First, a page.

Difference Between Similar Terms and Objects

Difference Between Augmented Reality and Mixed Reality

The thin line between virtual world and the real world continues to fade away, considering a while back these technologies could only be found in our imagination or sci-fi movies. As virtual reality (VR) becomes mainstream, a vibrant development ecosystem has emerged in the last couple of years. Soon, it paved way for its technological cousin augmented reality (AR) and together, they are quickly becoming the next big thing of technological breakthrough. AR adds virtual elements to your real world environment which makes just any average person to envision VR and AR as part of humanity’s future.

VR is often used as an umbrella term for all kinds of immersive experiences, including many related terms such as augmented reality and mixed reality. Mixed reality (MR) is a relatively new technology in the immersive world that often creates some confusion. MR is the merger of real and virtual worlds in the most immersive and interactive ways possible. Now that you have a pretty good idea what MR is, it’s time to understand the difference between AR and MR. Let’s take a closer look at the two to better understand how they differ from each other.

 

What is Augmented Reality?

Augmented Reality (AR) is enhanced reality that creates a physical environment that does not exist. AR environments are typically far off from the physical world in a way that the new environments created are new. AR is technically a way to see the real world – either directly or via a device such as a camera creating a visual of the real world – and augmenting that real world visual with computer-generated elements such as graphics, audio and video. Simply put, you perceive the real world but the computer adds objects, information or details that are not physically present, thereby augmenting your reality. The most familiar example of AR is the already-popular Pokémon GO game developed for iOS and Android devices. The game has become the biggest mobile sensation of 2016, merging AR with real world scenarios.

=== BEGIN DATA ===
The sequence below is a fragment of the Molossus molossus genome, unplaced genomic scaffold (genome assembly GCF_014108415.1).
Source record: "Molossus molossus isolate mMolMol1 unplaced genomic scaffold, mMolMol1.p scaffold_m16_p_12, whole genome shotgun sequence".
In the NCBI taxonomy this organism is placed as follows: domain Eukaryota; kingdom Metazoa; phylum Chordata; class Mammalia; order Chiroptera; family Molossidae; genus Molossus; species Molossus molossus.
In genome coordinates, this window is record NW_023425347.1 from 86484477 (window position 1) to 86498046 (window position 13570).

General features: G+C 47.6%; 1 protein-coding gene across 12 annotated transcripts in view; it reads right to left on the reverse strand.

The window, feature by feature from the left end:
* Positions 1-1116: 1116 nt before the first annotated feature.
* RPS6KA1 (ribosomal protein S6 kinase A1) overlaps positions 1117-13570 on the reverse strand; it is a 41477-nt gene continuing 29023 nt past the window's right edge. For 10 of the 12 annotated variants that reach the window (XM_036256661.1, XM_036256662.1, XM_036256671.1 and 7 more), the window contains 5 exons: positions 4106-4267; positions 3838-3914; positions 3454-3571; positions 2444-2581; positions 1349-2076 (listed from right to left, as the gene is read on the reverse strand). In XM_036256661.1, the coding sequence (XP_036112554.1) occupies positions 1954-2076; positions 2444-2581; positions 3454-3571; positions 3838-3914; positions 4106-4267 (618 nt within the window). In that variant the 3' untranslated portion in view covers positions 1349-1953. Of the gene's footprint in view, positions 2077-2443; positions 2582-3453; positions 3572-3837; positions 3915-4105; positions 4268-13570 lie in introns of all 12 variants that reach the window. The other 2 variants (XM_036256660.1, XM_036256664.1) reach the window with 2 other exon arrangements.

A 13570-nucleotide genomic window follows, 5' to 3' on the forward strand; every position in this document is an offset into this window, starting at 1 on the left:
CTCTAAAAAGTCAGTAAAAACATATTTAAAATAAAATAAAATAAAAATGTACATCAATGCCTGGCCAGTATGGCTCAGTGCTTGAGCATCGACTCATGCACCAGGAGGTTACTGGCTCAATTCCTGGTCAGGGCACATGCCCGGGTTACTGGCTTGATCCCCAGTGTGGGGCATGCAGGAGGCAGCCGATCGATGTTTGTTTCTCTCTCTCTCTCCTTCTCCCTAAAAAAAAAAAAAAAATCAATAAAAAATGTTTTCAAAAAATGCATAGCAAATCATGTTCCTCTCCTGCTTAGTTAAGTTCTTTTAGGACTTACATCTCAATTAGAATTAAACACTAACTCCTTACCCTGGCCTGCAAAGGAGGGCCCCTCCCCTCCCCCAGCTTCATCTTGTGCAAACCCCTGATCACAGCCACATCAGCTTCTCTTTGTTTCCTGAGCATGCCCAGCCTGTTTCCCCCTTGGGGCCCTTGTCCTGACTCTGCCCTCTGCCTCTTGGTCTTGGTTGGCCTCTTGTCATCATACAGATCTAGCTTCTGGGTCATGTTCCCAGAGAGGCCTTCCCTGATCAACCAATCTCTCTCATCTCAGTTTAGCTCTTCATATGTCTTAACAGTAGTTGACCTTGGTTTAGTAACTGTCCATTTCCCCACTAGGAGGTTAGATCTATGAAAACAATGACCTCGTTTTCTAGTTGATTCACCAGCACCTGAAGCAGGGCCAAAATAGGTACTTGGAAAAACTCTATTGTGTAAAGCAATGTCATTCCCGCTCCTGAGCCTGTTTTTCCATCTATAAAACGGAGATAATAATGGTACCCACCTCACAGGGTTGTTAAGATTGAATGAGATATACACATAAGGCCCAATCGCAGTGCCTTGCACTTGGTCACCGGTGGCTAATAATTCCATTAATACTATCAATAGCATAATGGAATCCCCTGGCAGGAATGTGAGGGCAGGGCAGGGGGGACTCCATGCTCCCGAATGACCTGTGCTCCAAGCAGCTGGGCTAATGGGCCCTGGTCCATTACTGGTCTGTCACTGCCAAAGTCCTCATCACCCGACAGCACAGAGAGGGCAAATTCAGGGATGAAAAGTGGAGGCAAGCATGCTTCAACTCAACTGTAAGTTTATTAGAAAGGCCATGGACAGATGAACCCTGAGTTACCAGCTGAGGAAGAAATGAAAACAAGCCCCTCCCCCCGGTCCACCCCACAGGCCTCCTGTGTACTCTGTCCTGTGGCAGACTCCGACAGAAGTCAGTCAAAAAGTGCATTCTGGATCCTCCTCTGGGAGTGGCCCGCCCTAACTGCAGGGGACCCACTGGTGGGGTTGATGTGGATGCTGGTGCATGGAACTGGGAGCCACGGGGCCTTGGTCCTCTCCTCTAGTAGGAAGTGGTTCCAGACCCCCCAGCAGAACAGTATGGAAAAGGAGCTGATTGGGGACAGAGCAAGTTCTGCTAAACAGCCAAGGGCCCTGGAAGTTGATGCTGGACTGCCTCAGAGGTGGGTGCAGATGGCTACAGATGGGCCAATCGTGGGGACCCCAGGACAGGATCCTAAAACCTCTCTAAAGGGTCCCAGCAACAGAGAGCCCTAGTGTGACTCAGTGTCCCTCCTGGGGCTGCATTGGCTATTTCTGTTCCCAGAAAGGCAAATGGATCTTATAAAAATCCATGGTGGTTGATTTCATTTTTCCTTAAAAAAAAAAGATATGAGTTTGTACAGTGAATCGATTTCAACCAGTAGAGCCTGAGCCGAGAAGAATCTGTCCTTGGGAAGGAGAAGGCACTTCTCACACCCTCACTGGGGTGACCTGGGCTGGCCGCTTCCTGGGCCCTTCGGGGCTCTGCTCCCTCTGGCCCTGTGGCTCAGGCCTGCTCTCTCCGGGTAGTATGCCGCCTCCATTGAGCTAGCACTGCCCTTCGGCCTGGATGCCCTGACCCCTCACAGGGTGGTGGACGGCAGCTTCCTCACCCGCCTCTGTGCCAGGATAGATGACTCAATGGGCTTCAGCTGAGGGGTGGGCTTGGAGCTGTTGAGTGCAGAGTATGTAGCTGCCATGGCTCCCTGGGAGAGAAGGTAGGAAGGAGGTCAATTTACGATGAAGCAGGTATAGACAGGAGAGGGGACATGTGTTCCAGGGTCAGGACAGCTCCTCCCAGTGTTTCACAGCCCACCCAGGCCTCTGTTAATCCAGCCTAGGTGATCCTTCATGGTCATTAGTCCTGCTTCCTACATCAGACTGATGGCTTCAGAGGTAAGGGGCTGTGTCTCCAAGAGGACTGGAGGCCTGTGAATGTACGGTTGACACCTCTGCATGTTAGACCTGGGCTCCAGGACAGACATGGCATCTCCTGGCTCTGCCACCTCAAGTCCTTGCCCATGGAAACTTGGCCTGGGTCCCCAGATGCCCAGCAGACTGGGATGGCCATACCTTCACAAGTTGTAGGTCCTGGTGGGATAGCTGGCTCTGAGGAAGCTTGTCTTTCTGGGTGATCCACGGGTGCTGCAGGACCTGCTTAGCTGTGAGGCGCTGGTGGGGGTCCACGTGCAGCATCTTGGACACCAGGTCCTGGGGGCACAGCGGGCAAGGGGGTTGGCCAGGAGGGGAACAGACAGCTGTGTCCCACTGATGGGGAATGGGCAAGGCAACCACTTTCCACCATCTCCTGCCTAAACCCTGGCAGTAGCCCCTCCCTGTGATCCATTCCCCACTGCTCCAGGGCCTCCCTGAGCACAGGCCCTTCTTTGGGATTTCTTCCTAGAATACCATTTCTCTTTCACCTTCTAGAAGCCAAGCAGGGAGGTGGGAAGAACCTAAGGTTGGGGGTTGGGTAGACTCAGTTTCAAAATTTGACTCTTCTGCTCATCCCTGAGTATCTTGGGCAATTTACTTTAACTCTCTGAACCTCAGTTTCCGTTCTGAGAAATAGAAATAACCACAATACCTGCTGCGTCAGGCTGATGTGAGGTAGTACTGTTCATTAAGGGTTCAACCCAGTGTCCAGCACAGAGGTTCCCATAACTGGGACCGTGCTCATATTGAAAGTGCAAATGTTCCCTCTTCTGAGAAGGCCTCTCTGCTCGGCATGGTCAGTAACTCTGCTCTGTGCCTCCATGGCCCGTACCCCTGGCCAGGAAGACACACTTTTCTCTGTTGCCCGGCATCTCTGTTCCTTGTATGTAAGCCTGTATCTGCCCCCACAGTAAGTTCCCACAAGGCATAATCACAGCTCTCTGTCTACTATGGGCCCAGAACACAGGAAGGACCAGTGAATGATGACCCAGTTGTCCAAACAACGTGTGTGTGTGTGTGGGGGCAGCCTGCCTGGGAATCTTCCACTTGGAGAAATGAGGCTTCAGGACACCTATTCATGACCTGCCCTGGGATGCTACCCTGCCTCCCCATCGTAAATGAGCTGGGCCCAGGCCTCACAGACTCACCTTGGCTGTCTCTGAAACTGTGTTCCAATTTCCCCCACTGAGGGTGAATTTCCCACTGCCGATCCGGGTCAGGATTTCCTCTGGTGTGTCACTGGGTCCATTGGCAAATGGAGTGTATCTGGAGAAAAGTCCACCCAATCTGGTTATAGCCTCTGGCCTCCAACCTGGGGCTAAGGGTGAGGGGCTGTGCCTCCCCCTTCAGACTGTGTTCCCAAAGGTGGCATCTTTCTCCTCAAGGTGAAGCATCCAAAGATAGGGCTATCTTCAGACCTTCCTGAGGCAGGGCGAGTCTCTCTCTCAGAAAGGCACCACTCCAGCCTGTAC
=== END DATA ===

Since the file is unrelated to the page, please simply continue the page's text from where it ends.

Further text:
What is Mixed Reality?

Mixed Reality (MR) merges the real world and the virtual world together to create a more immersive experience than ever. MR is a combination of virtual reality and augmented reality. It creates a world in which more than one person can participate in an immersive environment and collaborate on a common task together. It is kind of a virtual reality but in a much broader sense; it changes your concept of reality by creating new environments and visualizations where objects from both virtual world and real world can not only co-exist but also interact with each other. It is sort of an enhanced form of augmented reality that involves both physical and virtual worlds. MR is like an icing on the cake; a physical world which can be enhanced or augmented beyond your normal immersive experience. MR pushes the limits of AR to work toward achieving the goal of unrestricted, limitless environments.

 

Difference between Augmented Reality and Mixed Reality

Meaning

– Augmented reality is an enhanced reality that projects computer-generated images over a user’s view of the physical world. The user perceives the real world but the computer adds objects, information or details that are not physically present. Mixed reality is relatively a new technology that encompasses virtual reality and augmented reality. MR brings together real world and the virtual world in a more immersive way so that a user can not only interact with but also manipulate elements of both the physical world and the virtual world. MR merges the real world and the virtual world.